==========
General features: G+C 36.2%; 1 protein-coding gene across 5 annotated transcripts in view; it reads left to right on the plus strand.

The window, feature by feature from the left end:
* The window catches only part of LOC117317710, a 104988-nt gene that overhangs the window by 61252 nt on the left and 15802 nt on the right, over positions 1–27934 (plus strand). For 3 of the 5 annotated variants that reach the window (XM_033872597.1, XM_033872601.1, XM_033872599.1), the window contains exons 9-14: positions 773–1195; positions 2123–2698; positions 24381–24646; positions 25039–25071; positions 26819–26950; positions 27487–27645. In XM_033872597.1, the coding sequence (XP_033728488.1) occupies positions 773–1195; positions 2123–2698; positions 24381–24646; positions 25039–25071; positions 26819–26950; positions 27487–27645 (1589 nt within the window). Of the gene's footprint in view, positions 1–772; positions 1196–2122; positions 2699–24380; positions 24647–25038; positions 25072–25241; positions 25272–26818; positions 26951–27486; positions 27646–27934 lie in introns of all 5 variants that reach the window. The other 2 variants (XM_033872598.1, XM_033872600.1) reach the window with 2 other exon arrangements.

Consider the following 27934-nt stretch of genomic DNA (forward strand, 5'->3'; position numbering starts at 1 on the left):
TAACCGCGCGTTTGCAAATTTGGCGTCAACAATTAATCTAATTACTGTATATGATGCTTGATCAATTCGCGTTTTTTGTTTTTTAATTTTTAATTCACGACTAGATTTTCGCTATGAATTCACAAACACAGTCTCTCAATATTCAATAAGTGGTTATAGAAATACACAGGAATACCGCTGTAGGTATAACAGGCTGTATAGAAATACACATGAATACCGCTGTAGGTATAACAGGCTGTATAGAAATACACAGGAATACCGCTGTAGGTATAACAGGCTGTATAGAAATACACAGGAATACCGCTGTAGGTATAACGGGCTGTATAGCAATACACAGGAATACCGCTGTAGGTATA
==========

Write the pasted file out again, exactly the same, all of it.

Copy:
General features: G+C 36.2%; 1 protein-coding gene across 5 annotated transcripts in view; it reads left to right on the plus strand.

The window, feature by feature from the left end:
* The window catches only part of LOC117317710, a 104988-nt gene that overhangs the window by 61252 nt on the left and 15802 nt on the right, over positions 1–27934 (plus strand). For 3 of the 5 annotated variants that reach the window (XM_033872597.1, XM_033872601.1, XM_033872599.1), the window contains exons 9-14: positions 773–1195; positions 2123–2698; positions 24381–24646; positions 25039–25071; positions 26819–26950; positions 27487–27645. In XM_033872597.1, the coding sequence (XP_033728488.1) occupies positions 773–1195; positions 2123–2698; positions 24381–24646; positions 25039–25071; positions 26819–26950; positions 27487–27645 (1589 nt within the window). Of the gene's footprint in view, positions 1–772; positions 1196–2122; positions 2699–24380; positions 24647–25038; positions 25072–25241; positions 25272–26818; positions 26951–27486; positions 27646–27934 lie in introns of all 5 variants that reach the window. The other 2 variants (XM_033872598.1, XM_033872600.1) reach the window with 2 other exon arrangements.

Consider the following 27934-nt stretch of genomic DNA (forward strand, 5'->3'; position numbering starts at 1 on the left):
TAACCGCGCGTTTGCAAATTTGGCGTCAACAATTAATCTAATTACTGTATATGATGCTTGATCAATTCGCGTTTTTTGTTTTTTAATTTTTAATTCACGACTAGATTTTCGCTATGAATTCACAAACACAGTCTCTCAATATTCAATAAGTGGTTATAGAAATACACAGGAATACCGCTGTAGGTATAACAGGCTGTATAGAAATACACATGAATACCGCTGTAGGTATAACAGGCTGTATAGAAATACACAGGAATACCGCTGTAGGTATAACAGGCTGTATAGAAATACACAGGAATACCGCTGTAGGTATAACGGGCTGTATAGCAATACACAGGAATACCGCTGTAGGTATA